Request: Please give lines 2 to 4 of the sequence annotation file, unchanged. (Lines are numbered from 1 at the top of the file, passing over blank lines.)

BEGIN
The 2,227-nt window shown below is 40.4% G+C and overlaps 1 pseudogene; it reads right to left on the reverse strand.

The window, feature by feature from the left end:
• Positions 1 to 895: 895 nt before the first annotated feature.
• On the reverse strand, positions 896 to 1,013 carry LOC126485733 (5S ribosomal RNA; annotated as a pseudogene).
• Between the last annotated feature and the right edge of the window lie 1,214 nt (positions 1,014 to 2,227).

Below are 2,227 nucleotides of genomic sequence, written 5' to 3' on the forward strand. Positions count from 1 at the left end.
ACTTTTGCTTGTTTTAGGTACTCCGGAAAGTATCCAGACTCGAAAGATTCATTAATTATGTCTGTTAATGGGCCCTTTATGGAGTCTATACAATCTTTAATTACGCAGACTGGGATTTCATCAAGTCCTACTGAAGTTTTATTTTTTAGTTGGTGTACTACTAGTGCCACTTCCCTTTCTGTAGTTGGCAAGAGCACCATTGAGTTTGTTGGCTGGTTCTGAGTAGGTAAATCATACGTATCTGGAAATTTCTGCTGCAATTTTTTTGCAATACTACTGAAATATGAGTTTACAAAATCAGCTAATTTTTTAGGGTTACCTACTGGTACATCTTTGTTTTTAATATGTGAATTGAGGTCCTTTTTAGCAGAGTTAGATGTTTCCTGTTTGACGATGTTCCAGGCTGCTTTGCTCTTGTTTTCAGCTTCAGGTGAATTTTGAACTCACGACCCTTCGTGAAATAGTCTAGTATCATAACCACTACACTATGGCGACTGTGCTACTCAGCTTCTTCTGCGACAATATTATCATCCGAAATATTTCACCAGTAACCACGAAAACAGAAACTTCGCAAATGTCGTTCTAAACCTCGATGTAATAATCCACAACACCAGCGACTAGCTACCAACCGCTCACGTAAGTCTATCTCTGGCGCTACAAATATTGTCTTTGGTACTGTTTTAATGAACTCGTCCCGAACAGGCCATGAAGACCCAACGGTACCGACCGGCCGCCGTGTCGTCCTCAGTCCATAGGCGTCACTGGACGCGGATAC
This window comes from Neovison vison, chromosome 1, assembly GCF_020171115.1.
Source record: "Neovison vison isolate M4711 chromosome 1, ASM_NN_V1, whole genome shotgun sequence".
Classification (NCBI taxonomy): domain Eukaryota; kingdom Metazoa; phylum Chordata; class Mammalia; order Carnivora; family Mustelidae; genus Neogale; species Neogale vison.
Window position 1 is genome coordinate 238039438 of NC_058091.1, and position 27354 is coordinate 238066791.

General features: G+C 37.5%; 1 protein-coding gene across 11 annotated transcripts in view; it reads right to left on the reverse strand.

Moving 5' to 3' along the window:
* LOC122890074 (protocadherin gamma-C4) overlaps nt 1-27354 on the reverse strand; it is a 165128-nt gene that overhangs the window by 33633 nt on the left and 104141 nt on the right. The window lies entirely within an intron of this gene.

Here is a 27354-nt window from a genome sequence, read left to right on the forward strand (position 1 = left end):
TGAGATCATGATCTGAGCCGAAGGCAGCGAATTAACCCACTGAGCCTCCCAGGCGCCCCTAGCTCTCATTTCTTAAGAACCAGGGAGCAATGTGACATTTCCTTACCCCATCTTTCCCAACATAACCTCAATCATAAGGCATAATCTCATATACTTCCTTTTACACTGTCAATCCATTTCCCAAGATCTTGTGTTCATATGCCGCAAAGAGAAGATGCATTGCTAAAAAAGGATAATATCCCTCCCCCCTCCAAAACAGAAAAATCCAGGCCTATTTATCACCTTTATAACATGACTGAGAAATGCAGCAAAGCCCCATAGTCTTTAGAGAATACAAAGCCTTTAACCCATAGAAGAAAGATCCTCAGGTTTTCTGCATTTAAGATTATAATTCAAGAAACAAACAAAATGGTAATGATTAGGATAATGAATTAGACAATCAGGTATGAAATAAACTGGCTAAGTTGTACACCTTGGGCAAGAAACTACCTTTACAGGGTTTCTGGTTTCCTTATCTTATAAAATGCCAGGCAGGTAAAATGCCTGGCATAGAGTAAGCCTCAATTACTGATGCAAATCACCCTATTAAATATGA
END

The window, feature by feature from the left end:
• Positions 1 to 895: 895 nt before the first annotated feature.
• On the reverse strand, positions 896 to 1,013 carry LOC126485733 (5S ribosomal RNA; annotated as a pseudogene).